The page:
From this cabin you fed the squirrels. There was one particular squirrel that would come every morning and you had a bag of peanuts and you would give them to it one by one: it would stuff it in its mouth, cross over the window-sill and come to the table with its bushy tail curled up, almost touching its head. It would take many of these shelled peanuts, or sometimes even the unshelled ones, and jump back across the window-sill down to the veranda and along the open space into a dead tree with a hollow in it which was its home. It would come perhaps for an hour or more wanting these peanuts, back and forth, back and forth. And it was quite tame by then, you could stroke it, it was so soft, so gentle, it looked with eyes of surprise and then friendship. It knew you wouldn't hurt it. One day, closing all the windows when it was inside and the bag of peanuts was on the table, it took the usual mouthful and then went to the windows and the door, which were all closed, and realized it was a prisoner. It came hopping along to the table, jumped on to it, looked at one and began to scold. After all, you couldn't keep that lively beautiful thing as a prisoner, so you opened the windows. It jumped down to the floor, climbed over the window-sill, went back to the dead trunk and came right back asking for more. From then on we were really great friends. After it had stuffed that hole full of peanuts, probably for the winter, it would go along up the trunks of the trees chasing other squirrels and would always come back to its dead trunk. Then sometimes of an evening it would come to the window-sill and sit there and would chatter, looking at me, telling me something of the day's work, and as it grew darker it said goodnight and jumped back to its home in the hole in the dead old tree. And the next morning early it would be there on the window-sill calling, chattering, and the day would begin.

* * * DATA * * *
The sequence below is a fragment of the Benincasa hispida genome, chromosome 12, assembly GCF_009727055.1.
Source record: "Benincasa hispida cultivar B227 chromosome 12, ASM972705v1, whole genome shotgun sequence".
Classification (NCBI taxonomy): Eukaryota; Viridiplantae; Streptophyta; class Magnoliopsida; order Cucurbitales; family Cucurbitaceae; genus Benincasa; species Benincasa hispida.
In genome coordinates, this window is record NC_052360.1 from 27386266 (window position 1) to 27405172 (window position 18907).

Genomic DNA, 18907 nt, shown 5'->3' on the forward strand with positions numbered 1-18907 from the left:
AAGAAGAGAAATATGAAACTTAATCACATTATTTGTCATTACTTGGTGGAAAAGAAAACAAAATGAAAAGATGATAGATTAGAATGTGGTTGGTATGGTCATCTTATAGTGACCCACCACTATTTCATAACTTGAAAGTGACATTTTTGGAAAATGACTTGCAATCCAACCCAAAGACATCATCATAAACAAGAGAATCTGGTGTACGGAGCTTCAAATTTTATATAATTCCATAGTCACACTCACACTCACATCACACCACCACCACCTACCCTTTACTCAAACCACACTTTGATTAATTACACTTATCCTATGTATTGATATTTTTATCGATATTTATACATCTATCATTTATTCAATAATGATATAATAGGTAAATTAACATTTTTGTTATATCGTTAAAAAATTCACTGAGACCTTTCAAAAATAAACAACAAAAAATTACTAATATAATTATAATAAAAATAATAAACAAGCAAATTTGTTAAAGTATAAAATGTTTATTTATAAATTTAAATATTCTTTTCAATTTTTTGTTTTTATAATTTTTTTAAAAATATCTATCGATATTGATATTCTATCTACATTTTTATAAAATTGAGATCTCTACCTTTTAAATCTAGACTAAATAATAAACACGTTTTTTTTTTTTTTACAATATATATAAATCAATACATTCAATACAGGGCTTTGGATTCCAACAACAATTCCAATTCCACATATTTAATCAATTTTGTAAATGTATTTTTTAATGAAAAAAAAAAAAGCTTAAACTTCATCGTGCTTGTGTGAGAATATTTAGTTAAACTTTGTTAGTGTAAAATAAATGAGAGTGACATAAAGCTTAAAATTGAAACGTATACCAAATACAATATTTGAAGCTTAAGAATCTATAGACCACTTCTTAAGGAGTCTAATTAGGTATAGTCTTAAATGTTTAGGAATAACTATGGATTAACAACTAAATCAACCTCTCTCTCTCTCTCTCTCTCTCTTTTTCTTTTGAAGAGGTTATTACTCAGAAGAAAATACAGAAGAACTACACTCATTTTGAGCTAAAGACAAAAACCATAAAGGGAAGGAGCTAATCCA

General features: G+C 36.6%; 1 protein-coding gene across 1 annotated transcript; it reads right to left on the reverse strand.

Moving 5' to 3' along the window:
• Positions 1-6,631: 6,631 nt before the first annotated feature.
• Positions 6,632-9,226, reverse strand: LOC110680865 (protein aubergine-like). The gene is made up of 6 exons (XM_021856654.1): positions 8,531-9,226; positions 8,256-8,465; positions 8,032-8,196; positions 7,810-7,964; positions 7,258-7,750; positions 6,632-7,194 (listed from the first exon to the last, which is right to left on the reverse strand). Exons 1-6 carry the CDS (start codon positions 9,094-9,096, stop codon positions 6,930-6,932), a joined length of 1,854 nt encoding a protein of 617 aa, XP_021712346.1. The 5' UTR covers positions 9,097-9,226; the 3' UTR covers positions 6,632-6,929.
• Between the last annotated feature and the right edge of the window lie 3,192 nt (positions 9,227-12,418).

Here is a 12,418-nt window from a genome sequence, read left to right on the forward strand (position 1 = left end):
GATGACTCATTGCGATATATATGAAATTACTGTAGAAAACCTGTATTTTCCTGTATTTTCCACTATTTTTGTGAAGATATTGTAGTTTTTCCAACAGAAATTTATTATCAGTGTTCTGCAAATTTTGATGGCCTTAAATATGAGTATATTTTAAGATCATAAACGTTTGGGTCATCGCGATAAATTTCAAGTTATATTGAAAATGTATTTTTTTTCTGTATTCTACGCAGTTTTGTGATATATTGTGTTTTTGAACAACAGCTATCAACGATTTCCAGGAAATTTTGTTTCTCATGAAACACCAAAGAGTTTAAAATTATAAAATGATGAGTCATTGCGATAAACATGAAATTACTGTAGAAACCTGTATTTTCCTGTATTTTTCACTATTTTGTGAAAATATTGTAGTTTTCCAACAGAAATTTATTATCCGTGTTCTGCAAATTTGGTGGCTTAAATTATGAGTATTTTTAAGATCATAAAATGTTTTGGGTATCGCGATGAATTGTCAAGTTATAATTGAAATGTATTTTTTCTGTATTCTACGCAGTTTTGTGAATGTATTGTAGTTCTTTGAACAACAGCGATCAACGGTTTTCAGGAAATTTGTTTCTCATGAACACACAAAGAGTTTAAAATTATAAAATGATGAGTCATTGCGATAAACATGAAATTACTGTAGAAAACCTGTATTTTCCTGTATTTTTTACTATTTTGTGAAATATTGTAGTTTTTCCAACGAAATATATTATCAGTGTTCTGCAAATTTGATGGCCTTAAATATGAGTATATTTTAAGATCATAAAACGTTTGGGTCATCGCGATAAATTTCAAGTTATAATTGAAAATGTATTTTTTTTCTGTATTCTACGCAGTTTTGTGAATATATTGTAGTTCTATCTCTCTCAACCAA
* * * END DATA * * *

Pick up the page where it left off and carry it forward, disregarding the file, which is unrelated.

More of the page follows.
Every animal in that forest, every little thing, was doing the same - gathering food, chasing others in fun and in anger, and the big animals like the deer were curious and looked at you. And as you climbed to a moderate height and went along a rocky path, you turned and there was a big bear, black with four cubs, as large as large cats. It pushed them up a tree, the four of them, and they climbed up to safety, and then the mother turned round and looked at me. Strangely we weren't afraid. We looked at each other for perhaps two or three seconds or more and then you turned your back and went down the same path. Only then, when you were safe in your cabin, did you realize how dangerous had been this encounter with a mother bear with four cubs.